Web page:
Market Week: July 31, 2014

July 30th, 2014

The Markets

U.S. stocks dropped sharply Thursday in response to the downing of a Malaysia Airlines commercial jet over Ukraine and the Israeli ground invasion of Gaza. However, most indexes bounced back Friday to end another week in positive territory. The exception was the Russell 2000 Index, which continued its decline perhaps aided by Fed Chairman Janet Yellen’s comments earlier in the week indicating that valuations in some small-cap sectors appear “substantially stretched.” Treasury yields dropped last week, while gold ended the week about 2% lower.

Market/Index

2013 Close

Prior Week

As of 7/18

Weekly Change

YTD Change

DJIA

16576.66

16943.81

17100.18

.92%

3.16%

Nasdaq

4176.59

4415.49

4432.15

.38%

6.12%

S&P 500

1848.36

1967.57

1978.22

.54%

7.03%

Russell 2000

1163.64

1159.93

1151.61

-.72%

-1.03%

Global Dow

2484.10

2599.40

2622.25

.88%

5.56%

Fed. Funds

.25%

.25%

.25%

0 bps

0 bps

10-year Treasuries

3.04%

2.53%

2.50%

-.03 bps

-.54 bps

Chart reflects price changes, not total return. Because it does not include dividends or splits, it should not be used to benchmark performance of specific investments.

Last Week’s Headlines

· Stocks tumbled Thursday in response to two major geopolitical events, the downing of Malaysia Airlines Flight 17 over Ukraine and Israel’s ground invasion of the Gaza Strip. Treasuries yields dropped and gold futures rose as investors sought safer havens.

· Retail and food sales rose 0.2% in June and were 4.3% higher than a year earlier. However, the Commerce Department does not adjust the numbers for price increases such as those seen in food costs in the last several months; not counting autos, which were down 0.3%, other retail sales were up 0.4% for the month.

· The Federal Reserve’s “beige book” report said most districts expect a continuation of generally steady growth seen at the end of last year. All districts reported year-over-year gains in manufacturing, and most also said retail sales had increased since the last report.

· Wholesale prices rose 0.4% in June, putting the wholesale inflation rate for the last 12 months at 1.9%. The Bureau of Labor Statistics said almost all of the monthly increase was the result of a 2.1% jump in energy costs resulting mostly from higher gas prices.

· Housing starts dropped by 9.3% in June from the previous month, according to a joint release issued by the U.S. Census Bureau and the U.S. Department of Housing and Urban Development. The decrease stemmed from a nearly 30% drop in the South, where unusually wet weather hampered construction efforts. Other regions reported increases, including the Northeast, which was up 14.1%, and the Midwest, which rose 28.1%. Year-over-year, the index is up 7.5%.

· Manufacturing data was generally positive. The Federal Reserve said U.S. manufacturing output was up for the fifth straight month, while a 0.2% gain in industrial production meant production was up an annualized 5.5% during Q2 2014. Also, the Federal Reserve’s Empire State manufacturing survey rose for the third straight month, hitting its highest level in more than four years (25.6). The Philadelphia Fed Survey reported similar results. The index rose to 23.9 this month, its highest point since March 2011.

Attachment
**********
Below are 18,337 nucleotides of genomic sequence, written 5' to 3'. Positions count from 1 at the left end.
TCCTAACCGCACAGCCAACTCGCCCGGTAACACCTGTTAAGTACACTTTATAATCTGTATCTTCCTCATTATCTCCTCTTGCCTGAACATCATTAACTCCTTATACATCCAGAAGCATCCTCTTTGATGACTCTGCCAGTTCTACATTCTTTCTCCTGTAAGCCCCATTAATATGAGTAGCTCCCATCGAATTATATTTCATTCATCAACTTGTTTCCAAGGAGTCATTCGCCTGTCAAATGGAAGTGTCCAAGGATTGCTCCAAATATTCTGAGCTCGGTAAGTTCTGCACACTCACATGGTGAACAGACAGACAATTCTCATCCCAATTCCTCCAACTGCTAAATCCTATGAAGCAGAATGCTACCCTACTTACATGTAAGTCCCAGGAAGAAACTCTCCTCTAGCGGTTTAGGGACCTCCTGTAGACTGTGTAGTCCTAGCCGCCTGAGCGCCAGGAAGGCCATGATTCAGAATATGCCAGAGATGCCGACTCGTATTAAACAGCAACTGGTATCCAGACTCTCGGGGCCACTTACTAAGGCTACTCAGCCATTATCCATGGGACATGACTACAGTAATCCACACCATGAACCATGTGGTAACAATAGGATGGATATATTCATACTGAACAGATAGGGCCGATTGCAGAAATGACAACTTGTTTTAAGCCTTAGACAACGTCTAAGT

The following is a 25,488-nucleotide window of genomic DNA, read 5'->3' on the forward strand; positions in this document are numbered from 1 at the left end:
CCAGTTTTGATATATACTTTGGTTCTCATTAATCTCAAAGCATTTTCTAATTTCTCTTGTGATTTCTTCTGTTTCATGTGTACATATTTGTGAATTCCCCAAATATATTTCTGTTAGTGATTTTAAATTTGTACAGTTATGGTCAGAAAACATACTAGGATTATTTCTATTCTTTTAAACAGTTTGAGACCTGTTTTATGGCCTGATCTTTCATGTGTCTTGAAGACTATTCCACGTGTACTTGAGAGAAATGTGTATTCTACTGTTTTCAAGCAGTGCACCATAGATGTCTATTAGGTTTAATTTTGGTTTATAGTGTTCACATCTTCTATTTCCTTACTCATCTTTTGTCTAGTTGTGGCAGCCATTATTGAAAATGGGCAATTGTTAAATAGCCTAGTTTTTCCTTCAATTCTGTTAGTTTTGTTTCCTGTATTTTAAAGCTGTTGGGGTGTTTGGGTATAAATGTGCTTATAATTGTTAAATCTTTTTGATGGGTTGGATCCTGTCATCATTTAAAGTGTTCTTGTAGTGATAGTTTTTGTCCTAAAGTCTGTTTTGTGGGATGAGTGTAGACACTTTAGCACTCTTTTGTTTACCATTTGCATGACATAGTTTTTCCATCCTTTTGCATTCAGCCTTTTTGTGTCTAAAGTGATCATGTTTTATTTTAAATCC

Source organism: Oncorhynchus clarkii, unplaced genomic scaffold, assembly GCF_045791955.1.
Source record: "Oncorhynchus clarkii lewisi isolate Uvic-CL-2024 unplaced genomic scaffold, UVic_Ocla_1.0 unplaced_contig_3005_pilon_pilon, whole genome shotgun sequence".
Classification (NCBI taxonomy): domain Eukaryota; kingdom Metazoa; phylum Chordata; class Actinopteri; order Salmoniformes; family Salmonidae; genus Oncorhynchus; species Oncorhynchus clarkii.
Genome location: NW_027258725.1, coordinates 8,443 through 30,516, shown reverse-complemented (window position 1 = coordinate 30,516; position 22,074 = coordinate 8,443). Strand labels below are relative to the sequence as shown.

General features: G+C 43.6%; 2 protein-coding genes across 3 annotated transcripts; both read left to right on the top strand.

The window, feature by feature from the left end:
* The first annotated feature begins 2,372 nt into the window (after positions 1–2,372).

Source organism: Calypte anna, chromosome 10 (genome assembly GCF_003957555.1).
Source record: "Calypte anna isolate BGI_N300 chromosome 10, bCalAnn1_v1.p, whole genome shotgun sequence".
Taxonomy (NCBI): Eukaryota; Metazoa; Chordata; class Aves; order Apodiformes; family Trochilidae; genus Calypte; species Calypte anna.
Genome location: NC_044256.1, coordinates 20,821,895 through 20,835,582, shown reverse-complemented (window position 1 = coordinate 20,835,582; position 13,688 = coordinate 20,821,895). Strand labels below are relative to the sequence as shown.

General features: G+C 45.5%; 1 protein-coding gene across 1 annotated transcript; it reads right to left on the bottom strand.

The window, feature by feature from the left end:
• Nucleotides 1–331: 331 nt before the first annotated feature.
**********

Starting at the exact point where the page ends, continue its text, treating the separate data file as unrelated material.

· The Conference Board Leading Economic Index rose 0.3% in June. Ataman Ozyildirim, a Conference Board economist, noted that increases over the last six months indicate an improving economy, which might even accelerate a bit in the second half. “Housing permits, the weakest indicator during this period, reflects some risk to this improving outlook. But favorable financial conditions, generally positive trends in the labor markets and the outlook for new orders in manufacturing have offset the housing market weaknesses over the past six months,” he said.

· The Justice Department announced that Citigroup had agreed to provide $200 million worth of financing for new affordable rental housing as part of a $7 billion settlement for misrepresenting mortgage-backed securities it packaged and sold leading up to the 2008 financial crisis. The agreement also includes a $4 billion civil penalty that the Department of Justice said represents the largest settlement under a federal law enacted as a result of actions by thrifts and savings and loan institutions in the 1980s.

Eye on the Week Ahead

This week, investors will likely keep a close eye on continuing geopolitical developments, as well as domestic reports on consumer inflation, existing and new home sales, and durable goods.

Data sources: Economic: Based on data from U.S. Bureau of Labor Statistics (unemployment, inflation); U.S. Department of Commerce (GDP, corporate profits, retail sales, housing); S&P/Case-Shiller 20-City Composite Index (home prices); Institute for Supply Management (manufacturing/services). Performance: Based on data reported in WSJ Market Data Center (indexes); U.S. Treasury (Treasury yields); U.S. Energy Information Administration/Bloomberg.com Market Data (oil spot price, WTI Cushing, OK); www.goldprice.org (spot gold/silver); Oanda/FX Street (currency exchange rates). All information is based on sources deemed reliable, but no warranty or guarantee is made as to its accuracy or completeness. Neither the information nor any opinion expressed herein constitutes a solicitation for the purchase or sale of any securities, and should not be relied on as financial advice. Past performance is no guarantee of future results.

The Dow Jones Industrial Average (DJIA) is a price-weighted index composed of 30 widely traded blue-chip U.S. common stocks. The S&P 500 is a market-cap weighted index composed of the common stocks of 500 leading companies in leading industries of the U.S. economy. The NASDAQ Composite Index is a market-value weighted index of all common stocks listed on the NASDAQ stock exchange. The Russell 2000 is a market-cap weighted index composed of 2,000 U.S. small-cap common stocks. The Global Dow is an equally weighted index of 150 widely traded blue-chip common stocks worldwide. Market indices listed are unmanaged and are not available for direct investment.

Change is normal

July 22nd, 2014